I was both surprised and saddened by her reaction. What’s wrong with having an uncle? I thought. Why is it forbidden to mention his name? What has he done?
As I grew up, I heard new things about Asghar Emadi, my uncle, and I learned that he is a political activist opposing the regime ruling my country, Iran. That was why he had gone to Iraq, to avoid being caught by the Iranian regime, which was notoriously known for its widespread persecution and murder of opposition members. Continue reading →
As the fight to neutralize, rollback and eventually eliminate the threat of the extremist group Islamic State rages on, the international community – in particular the West – should not forget that the policy in dealing with the extremist regime ruling Iran can have a crucial role in either seeing the campaign’s success – or its utter failure.
The Islamic State, a group also known as ISIS or ISIL, has in past months occupied swaths of Iraq and Syria and aims at establishing a Caliphate based on a twisted and violent interpretation of Islam. It strives to expand its borders, and through highly-publicize violent methods tries to intimidate the international community into recognizing its hegemony in the region.
Whether it admits it or not, the Islamic State will look up to the Iranian regime as a role model. The mullahs ruling Iran have achieved everything Islamic State extremists dream of someday achieving: a terrorism-exporting state based on Islamic fundamentalism that also has the potential to produce nuclear bombs and is recognized as a member of the international community. What more could they ask for?
The day I had to leave my old home in Ashraf and relocate to a small camp west of Baghdad, I had exactly the same feelings which I had 33 years back when, thirsty, hungry and beleaguered on a sea cliff in the middle of the Persian Gulf waters, I decided to jump in the water and swim to an unknown direction. I was the captain of a commercial sailing vessel which had been accidentally hit and drowned by an Iraqi fighter jet four days before.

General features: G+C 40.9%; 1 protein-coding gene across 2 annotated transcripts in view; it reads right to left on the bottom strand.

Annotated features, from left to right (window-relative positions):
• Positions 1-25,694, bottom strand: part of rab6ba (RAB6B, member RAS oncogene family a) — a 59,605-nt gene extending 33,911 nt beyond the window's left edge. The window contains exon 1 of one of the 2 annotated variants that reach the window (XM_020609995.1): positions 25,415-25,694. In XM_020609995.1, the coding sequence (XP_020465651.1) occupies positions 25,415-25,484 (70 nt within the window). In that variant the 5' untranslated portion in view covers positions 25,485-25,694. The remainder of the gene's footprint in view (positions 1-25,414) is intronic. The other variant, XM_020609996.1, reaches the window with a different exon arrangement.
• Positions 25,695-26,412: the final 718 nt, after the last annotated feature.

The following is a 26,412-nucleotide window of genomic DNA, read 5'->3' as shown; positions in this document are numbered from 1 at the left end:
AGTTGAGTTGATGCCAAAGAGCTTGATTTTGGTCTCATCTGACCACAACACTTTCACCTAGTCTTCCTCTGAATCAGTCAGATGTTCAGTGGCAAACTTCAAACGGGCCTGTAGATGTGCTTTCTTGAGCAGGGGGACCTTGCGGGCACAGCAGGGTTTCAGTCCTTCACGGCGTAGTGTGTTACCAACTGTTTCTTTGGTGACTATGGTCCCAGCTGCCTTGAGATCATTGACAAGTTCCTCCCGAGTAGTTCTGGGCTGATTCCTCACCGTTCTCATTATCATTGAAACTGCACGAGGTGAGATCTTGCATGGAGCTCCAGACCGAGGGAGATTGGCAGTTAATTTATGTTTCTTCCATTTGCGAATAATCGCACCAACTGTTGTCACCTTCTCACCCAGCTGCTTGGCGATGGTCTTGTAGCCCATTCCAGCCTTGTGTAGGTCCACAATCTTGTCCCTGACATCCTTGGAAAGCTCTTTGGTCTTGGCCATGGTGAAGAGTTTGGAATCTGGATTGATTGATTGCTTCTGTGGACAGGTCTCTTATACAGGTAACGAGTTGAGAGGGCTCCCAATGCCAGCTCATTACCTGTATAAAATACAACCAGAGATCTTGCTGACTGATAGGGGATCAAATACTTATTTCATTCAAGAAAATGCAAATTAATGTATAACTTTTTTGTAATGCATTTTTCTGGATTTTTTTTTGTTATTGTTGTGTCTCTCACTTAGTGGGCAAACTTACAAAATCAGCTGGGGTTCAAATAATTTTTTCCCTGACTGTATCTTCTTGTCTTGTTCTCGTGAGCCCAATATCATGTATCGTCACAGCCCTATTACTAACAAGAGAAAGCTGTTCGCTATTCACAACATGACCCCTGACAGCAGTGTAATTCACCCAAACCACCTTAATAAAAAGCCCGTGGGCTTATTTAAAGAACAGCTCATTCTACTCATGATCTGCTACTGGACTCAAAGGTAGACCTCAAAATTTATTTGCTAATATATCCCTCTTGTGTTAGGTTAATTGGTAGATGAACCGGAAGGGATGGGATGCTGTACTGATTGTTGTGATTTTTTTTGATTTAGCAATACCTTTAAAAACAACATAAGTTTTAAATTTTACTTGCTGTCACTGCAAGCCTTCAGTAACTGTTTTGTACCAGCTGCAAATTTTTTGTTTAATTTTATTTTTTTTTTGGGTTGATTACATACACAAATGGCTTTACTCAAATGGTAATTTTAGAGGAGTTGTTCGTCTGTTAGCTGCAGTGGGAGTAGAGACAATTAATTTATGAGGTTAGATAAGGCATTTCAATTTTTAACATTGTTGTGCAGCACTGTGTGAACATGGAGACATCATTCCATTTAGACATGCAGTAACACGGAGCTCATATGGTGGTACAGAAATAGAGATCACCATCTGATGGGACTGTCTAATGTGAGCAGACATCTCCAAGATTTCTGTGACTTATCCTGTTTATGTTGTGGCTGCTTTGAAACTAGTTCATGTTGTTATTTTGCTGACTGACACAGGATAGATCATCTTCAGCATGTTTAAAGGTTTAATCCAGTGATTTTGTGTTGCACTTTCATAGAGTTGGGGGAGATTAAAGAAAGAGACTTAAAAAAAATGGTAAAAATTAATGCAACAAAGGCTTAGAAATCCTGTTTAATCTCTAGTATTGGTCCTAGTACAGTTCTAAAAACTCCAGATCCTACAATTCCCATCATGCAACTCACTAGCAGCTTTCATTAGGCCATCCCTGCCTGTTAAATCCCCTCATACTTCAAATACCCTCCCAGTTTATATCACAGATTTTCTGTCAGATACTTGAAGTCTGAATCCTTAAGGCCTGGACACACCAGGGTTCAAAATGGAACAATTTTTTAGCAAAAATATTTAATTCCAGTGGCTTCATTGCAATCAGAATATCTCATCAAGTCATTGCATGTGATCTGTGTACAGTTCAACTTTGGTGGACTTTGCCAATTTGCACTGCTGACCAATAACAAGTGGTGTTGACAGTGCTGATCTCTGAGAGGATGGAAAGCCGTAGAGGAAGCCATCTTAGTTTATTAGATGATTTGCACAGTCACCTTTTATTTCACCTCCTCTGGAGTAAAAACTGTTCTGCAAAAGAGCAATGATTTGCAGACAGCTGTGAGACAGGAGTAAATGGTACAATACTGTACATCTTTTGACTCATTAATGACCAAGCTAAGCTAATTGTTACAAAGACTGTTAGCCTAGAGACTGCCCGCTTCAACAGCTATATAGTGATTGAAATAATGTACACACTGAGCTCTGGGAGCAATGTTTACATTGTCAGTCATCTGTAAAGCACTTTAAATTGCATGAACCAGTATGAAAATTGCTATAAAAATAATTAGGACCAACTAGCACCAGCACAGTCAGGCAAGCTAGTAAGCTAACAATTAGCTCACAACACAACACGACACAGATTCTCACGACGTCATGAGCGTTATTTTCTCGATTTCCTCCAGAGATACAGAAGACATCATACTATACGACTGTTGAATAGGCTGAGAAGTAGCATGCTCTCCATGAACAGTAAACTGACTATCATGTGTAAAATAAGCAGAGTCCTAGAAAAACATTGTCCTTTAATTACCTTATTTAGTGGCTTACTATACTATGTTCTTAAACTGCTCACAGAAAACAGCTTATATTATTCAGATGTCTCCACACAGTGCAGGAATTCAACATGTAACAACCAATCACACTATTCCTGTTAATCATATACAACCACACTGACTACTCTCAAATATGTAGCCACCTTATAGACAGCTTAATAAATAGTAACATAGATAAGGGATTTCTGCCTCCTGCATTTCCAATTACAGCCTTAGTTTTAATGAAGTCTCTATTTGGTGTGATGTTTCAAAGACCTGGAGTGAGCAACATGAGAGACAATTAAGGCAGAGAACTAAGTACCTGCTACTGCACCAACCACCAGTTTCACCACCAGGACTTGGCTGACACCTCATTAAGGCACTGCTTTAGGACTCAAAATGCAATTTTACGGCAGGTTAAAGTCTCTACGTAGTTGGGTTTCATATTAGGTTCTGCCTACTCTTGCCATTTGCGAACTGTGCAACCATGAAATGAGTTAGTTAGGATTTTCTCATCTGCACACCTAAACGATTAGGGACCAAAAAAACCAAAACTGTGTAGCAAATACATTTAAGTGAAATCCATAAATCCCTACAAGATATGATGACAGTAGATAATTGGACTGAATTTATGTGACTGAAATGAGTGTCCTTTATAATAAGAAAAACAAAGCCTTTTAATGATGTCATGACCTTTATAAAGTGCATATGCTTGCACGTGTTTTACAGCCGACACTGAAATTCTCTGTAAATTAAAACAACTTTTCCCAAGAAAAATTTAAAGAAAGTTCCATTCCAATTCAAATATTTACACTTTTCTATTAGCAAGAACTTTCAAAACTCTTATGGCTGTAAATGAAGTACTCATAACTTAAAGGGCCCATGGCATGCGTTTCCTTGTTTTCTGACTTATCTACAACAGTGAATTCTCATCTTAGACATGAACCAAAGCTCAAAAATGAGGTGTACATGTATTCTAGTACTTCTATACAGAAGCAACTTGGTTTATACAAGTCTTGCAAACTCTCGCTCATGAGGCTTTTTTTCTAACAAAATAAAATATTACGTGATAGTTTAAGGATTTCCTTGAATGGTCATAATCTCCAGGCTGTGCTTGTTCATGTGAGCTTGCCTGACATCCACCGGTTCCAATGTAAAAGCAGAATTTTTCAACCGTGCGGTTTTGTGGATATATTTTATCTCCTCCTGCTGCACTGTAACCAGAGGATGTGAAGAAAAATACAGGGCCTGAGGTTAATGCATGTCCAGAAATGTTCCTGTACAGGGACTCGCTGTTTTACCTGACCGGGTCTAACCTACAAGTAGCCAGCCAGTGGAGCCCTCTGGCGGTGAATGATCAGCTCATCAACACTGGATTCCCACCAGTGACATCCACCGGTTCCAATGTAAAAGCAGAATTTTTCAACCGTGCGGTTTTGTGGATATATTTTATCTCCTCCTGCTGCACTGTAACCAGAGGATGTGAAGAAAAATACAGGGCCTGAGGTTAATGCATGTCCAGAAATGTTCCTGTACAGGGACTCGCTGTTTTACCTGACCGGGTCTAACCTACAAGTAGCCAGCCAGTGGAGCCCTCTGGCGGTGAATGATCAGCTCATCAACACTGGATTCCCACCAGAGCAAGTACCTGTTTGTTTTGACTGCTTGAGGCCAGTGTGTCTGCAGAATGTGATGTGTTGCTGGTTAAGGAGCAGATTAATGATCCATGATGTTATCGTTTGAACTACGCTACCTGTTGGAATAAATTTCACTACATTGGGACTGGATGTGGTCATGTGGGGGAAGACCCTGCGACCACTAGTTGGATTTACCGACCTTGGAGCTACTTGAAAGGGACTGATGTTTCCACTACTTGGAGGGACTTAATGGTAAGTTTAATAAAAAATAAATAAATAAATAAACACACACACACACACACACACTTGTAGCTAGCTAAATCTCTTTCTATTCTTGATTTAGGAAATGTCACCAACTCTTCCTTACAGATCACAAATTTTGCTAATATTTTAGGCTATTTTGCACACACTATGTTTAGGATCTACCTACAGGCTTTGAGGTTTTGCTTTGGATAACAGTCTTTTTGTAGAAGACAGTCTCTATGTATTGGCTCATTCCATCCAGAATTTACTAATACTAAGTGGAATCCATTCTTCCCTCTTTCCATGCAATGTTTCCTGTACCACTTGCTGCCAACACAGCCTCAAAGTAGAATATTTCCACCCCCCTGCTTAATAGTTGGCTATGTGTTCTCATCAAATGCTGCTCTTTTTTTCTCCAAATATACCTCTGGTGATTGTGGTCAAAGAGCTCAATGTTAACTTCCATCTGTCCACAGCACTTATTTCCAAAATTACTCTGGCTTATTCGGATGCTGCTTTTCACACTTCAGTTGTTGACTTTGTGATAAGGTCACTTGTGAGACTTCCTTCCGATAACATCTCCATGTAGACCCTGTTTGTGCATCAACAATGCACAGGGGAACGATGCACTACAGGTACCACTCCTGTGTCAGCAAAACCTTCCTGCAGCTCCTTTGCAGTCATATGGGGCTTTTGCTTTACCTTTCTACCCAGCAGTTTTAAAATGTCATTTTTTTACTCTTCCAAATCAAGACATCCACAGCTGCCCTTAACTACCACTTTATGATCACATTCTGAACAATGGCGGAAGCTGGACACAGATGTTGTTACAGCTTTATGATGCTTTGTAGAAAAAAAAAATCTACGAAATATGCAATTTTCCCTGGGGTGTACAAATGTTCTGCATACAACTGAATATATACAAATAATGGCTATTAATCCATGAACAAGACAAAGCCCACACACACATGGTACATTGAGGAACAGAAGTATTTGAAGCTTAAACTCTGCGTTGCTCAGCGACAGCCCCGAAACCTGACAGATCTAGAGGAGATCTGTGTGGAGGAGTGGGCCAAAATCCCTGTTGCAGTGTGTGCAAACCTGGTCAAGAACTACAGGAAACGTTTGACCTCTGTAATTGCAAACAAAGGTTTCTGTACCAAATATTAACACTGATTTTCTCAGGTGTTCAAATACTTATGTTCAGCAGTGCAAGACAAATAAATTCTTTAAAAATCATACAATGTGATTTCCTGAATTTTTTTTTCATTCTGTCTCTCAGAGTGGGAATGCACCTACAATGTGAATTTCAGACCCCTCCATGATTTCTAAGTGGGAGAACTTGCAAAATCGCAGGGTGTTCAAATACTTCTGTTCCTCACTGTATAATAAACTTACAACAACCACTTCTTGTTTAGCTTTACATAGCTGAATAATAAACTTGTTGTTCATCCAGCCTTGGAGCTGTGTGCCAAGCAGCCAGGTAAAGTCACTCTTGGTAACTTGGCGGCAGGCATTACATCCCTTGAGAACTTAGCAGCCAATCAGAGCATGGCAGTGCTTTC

Only two had survived, I one of them. The second person decided to remain on the cliff and did not jump into the waters with me. I swam for two consecutive days to reach the shore, and during that period, two dolphins accompanied me as friends, swimming alongside me as if protecting me. I sincerely owe my life to those beautiful dolphins who were very dangerous enemies of sharks which could tear me apart by their sharp jaws had it not been for the presence of my dolphin mates. I was swimming amidst the waves of death and had no idea of the direction the strong hand of destiny would drag me to. Continue reading →
The evening was still warm and the sun, which had shined through the day, was beginning to lose strength. The white trailers in Camp Liberty, Baghdad, Iraq started to cool down. For those who ignore the political pages in a newspaper, I have to add that this camp is “home” to nearly 2,800 Iranian dissidents. We used to live in Camp Ashraf, northeast of Baghdad, but thanks to the “commitments” of the U.S. administration and the U.N., we voluntarily agreed to be relocated by the Iraqi government. I still remember that very day… A slow breeze from the north brought a somewhat cool weather to the dusty camp. I stood beside the football field and was drowned in my own thoughts, until I figured out an unexpected movement of a thin form between two crutches, walking shaky towards myself. I soon realized that he still isn’t able to maintain his balance, which showed the lack of experience working with the crutches. Continue reading →